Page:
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New Labour aim is to abolish Incapacity Benefit

category ireland / britain | community struggles | news report author Wednesday October 19, 2005 19:48author by Anarcho Report this post to the editors

New labour are attacking people on Incapacity Benefit. But why people are on it in the first place and what it says about neo-liberalism and unemployment

Incapacity benefit: lies, damned lies and statistics

The latest of New Labour attacks on working class people has been announced. The aim is to abolish Incapacity Benefit (IB). Of course, the radical sounding rhetoric has been applied. Alan Johnson, the Work and Pensions secretary, described the changes as the most radical benefit reform for sick and disabled people since the Beveridge report. It is hard to imagine Beveridge not spinning in his grave at this spin. It seems customary these days to call the destruction of something its "reform" -- someone should remind New Labour that reform means make something better, not worse.

The reforms will scrap the present incapacity benefit (IB) system, which is currently received by 2.7 million claimants. Not that IB is much. The average amount paid is £85 per week. As a proportion of average earnings, IB paid to a single person fell from 17.4% in April 1995 to 15.2% in April 2003. This amount is to get even more miserly. At first, people will be put on a holding benefit paid at the jobseekers' allowance rate of £55 a week until they face a proper medical assessment, probably within 12 weeks. The majority will receive a rehabilitation support allowance set at just above the current long-term IB rate of £74 a week. But this allowance will be cut back to jobseeker levels - about £20 a week less - if they do not take steps, including regular work-focused interviews, to get them back to work

The aim, so it is claimed, is to help a million people back into work. How this will be achieved is hard to know, as there are still around a million people officially currently looking for work. Surely the "reforms" will simply mean that there will be two million people unemployed? Given that the IB reforms will not begin to bite before 2008, there is enough time to fight them. It also shows the fundamental optimism of New Labour's plans as the absorption of one million new workers is premised on the government's own desperately optimistic forecasts for economic growth. Wishful thinking is hardly a sound basis for a major policy.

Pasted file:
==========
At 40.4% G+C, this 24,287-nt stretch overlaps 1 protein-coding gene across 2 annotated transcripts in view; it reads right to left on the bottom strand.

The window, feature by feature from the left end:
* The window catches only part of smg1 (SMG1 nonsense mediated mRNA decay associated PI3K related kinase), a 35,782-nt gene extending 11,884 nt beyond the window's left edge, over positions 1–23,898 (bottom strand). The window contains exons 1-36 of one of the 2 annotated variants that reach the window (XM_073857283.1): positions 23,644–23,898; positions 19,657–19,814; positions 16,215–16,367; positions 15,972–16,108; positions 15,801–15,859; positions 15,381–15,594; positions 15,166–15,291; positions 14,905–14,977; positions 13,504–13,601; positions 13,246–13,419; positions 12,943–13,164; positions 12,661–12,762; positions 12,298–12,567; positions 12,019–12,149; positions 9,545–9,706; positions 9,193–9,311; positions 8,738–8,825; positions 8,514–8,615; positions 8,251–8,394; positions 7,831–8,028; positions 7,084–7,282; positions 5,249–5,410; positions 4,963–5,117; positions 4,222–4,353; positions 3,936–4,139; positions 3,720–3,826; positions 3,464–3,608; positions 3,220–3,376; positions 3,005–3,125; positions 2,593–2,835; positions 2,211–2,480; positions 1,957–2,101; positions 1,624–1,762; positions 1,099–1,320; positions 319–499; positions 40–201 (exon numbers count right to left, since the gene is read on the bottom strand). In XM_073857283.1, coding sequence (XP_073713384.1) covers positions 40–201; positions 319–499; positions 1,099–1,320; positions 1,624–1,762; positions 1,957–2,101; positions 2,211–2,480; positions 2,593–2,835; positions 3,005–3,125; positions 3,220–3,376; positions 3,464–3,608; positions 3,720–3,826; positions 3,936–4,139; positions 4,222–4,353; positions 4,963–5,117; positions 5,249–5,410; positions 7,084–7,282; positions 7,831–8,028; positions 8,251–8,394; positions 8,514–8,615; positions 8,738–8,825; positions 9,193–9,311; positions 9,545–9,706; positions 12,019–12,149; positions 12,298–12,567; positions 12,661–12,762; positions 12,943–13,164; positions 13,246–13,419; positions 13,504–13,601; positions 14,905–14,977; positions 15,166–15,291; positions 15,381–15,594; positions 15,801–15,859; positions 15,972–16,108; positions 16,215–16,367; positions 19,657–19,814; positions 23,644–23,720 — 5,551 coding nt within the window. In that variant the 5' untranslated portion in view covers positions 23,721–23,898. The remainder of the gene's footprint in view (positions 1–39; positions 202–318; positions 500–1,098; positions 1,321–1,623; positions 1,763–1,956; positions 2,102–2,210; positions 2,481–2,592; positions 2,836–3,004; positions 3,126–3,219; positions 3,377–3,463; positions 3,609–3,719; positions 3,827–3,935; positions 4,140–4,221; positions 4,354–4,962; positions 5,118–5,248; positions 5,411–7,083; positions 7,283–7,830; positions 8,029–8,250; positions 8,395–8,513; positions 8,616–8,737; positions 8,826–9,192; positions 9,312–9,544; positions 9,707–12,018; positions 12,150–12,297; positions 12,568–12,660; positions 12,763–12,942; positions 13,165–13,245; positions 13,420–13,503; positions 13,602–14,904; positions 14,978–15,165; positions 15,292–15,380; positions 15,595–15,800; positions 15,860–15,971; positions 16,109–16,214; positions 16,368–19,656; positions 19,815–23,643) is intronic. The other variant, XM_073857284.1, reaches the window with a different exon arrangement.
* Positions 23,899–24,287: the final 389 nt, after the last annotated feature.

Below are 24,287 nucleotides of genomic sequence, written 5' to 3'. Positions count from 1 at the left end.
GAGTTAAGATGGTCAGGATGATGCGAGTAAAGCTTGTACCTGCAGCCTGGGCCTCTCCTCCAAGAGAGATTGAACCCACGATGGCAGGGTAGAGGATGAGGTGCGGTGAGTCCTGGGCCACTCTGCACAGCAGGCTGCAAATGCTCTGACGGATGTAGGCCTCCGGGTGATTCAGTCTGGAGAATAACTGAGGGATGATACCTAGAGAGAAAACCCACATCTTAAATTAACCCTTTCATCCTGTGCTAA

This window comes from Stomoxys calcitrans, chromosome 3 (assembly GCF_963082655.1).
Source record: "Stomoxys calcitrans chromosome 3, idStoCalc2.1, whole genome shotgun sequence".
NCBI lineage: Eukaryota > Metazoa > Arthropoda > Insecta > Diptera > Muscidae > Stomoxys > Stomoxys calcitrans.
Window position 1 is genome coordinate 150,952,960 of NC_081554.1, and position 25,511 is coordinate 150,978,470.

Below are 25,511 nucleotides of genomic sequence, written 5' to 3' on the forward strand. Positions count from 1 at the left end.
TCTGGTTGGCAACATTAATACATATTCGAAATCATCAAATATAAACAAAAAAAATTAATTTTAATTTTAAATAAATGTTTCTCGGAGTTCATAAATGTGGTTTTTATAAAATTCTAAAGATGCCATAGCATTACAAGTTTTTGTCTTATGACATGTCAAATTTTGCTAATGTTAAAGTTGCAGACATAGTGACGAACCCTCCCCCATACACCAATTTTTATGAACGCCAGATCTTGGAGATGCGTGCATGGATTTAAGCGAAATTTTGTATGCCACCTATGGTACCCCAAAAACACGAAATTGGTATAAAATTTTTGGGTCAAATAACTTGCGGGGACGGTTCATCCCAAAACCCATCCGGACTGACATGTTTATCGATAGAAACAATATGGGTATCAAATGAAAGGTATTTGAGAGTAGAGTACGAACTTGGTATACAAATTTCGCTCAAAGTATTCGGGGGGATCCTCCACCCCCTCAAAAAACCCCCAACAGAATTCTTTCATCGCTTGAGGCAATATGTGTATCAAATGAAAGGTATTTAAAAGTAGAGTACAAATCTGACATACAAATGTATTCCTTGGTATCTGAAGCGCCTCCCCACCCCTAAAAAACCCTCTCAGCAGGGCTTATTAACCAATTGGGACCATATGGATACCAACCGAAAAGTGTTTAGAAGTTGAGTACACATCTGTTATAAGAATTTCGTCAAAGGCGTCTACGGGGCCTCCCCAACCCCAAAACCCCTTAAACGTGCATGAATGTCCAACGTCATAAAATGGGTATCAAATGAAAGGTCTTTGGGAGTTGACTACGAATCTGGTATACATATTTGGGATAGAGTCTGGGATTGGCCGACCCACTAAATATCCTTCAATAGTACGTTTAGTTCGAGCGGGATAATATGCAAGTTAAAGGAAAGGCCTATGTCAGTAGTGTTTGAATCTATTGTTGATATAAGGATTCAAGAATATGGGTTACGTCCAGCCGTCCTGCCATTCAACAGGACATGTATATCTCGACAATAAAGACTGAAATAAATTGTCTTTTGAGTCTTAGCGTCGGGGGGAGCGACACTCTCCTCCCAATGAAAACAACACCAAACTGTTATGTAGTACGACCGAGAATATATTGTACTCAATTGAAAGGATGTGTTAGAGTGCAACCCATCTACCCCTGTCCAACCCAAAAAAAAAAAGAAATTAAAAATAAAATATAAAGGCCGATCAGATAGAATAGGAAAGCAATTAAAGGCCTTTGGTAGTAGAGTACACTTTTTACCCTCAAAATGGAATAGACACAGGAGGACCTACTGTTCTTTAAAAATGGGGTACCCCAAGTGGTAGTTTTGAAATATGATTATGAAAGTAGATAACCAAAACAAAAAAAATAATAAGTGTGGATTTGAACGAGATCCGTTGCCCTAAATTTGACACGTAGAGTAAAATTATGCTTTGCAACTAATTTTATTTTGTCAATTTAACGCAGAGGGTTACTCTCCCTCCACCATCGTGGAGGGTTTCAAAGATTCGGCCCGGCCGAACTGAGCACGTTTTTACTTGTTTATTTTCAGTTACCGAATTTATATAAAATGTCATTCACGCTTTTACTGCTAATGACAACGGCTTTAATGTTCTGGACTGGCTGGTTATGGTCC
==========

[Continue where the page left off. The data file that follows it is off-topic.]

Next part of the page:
As such, it is doubtful that this IB can be simply got rid of by a few cuts. The real effect will be to force people into abject poverty as few jobs are available, particularly in those de-industrialised areas with the highest IB numbers. As New Labour will not tackle the structural causes of such regional unemployment, it is doubtful that those on IB will be able to find meaningful work. This is particularly the case when we look at why the UK has so many people on IB in the first place.

The work and pensions minister, David Blunkett, stated that there is "something very strange has happened to our society" if 2.7m people are now claiming incapacity benefit. In a way, he was right: she was called Margaret Thatcher. He may have heard of her -- the government he is part of seems intent on consolidating her evil legacy. So while Blunkett told claimants to "Turn off TV and work," perhaps they should reply by telling him to read a history book?